Once again, I chose a recipe based solely on the photos, something I can only hope you are not doing on this particular website. I have decided that I have really good visual taste.
I don’t know Ingrid Beer, who writes at The Cozy Apron, but I sure would like to meet her, if only to tell her how wonderful her recipes and photos are. Seriously. This is the second meal that we have made from The Cozy Apron (the first was that White Bean Stew that took me forever to get to but was delicious), and I am impressed. Ingrid’s recipes (so far, I know, two is not a pattern) are simple and delicious, just up my alley. I love the vast selections of recipes on Ingrid’s site. And people, she is creating these recipes. Are you kidding? My job is to find you a good recipe, translate it to regular non-chef English when necessary, and hope you don’t hate my photographs of the finished product. This woman is CREATING the stuff. And she shoots beautiful photos (editorial correction: Ingrid's husband takes these shots). That is impressive. I think you’ll be seeing more of her recipes come out of my kitchen in the future.
Enough about my new best friend. Let’s move on to the noodles. I had two main problems with this recipe, both of which resulted from living in the middle of nowhere. The first was that I could not find pappardelle and did not have time to make fresh (which would have been amazing). The second was that there was no decent fresh basil to speak of in this valley. Don’t worry, I persevered. Substitute some fettuccine for your pappardelle and just work with the old jar version of basil if you must. An aside: if you are unfamiliar with pappardelle, I am very sorry. They are delicious wide, long noodles. They are great with chunky sauces because the chunks catch in just the right way, making the perfect bite. Seriously. And if you haven’t had the rice version of pappardelle found in the original Thai drunken noodle dish on which this recipe is based, get yourself to your nearest Thai restaurant (even if by plane) and try it. So good.
Everything else in the recipe was easy. I was a bit distracted and almost missed the order of things when I began. I am used to cooking my onions first, then adding garlic, then peppers, but this recipe uses slightly different ordering techniques to great results. The white wine is a great addition to the flavor of the vegetables and the tomatoes. I used Pomi chopped tomatoes instead of canned, and stretched my sauce with a bit of Pomi tomato purée also. We were serving more than four last night, so I added a bit more pepper and a bit more sausage to round things out. One box of fettuccine was more than enough. The boys each had seconds and took some for lunch today. This is a winner for teen boys. It is also a winner for preschoolers as evidently, one couldn’t wait to hit the bowl.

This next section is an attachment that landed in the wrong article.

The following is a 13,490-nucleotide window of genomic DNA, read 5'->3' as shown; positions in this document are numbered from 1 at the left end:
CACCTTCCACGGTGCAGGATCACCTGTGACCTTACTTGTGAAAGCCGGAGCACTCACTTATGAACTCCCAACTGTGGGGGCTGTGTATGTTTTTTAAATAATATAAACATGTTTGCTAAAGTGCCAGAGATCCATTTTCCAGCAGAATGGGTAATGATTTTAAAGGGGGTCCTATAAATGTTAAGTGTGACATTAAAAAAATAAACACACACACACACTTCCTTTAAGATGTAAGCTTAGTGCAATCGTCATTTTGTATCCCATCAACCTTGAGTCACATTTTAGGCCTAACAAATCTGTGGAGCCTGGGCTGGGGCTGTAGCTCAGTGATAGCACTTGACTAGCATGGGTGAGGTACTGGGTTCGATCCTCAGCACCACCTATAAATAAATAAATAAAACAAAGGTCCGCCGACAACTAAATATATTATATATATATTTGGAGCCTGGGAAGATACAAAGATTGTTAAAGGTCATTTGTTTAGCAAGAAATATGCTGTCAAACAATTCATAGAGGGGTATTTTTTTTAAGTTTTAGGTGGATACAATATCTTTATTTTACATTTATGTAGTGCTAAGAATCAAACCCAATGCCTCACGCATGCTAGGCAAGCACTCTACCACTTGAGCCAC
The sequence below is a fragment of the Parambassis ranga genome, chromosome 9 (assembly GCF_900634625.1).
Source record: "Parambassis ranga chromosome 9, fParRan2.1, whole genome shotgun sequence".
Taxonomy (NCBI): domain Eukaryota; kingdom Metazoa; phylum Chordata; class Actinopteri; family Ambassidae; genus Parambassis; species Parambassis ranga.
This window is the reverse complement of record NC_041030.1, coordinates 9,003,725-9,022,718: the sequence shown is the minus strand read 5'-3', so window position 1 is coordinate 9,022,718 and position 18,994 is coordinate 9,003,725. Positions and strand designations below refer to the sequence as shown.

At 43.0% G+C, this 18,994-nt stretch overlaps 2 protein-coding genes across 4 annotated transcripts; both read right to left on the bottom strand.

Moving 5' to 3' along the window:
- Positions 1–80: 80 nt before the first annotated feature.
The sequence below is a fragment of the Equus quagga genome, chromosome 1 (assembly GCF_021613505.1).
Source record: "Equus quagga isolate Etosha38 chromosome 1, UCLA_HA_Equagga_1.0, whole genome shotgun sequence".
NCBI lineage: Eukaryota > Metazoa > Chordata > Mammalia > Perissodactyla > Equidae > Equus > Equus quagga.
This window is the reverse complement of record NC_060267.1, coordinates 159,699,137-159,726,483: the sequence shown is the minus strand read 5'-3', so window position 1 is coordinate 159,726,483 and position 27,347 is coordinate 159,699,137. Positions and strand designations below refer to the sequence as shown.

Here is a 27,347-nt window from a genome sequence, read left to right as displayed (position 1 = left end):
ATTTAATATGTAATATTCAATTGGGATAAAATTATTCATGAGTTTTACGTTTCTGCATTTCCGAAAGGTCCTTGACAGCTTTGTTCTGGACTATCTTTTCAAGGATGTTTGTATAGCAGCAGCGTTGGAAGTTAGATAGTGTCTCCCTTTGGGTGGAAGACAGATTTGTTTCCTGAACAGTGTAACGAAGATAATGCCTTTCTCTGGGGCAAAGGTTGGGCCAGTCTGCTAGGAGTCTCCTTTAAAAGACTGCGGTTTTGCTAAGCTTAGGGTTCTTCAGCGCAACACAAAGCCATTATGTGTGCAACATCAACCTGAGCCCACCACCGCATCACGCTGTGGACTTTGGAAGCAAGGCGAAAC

My vegetarian and gluten-free daughter followed along while I made Ingrid’s version and made a vegetarian version of this dish. She was thrilled with the seasoning and flavor this added to standard tofurky over her gluten-free pasta. She also made enough to take for lunch today and was more than happy to have it again. It isn’t exactly pretty, but she said the flavors were great.
The vote was unanimous last night that this recipe is a keeper. Next time, I will schedule it at a time when I can actually make fresh pasta and when I can find basil. It might be time to start an herb garden on my window sill. Thanks for the inspiration, Ingrid!
(P.S. I forgot to mention the vegetables we had last night. In a stroke of luck, the grocery store had purple cauliflower. We all know by now that I love cauliflower, so I roasted up a head of that with some carrots in a little olive oil, salt, and pepper for a very colorful side.)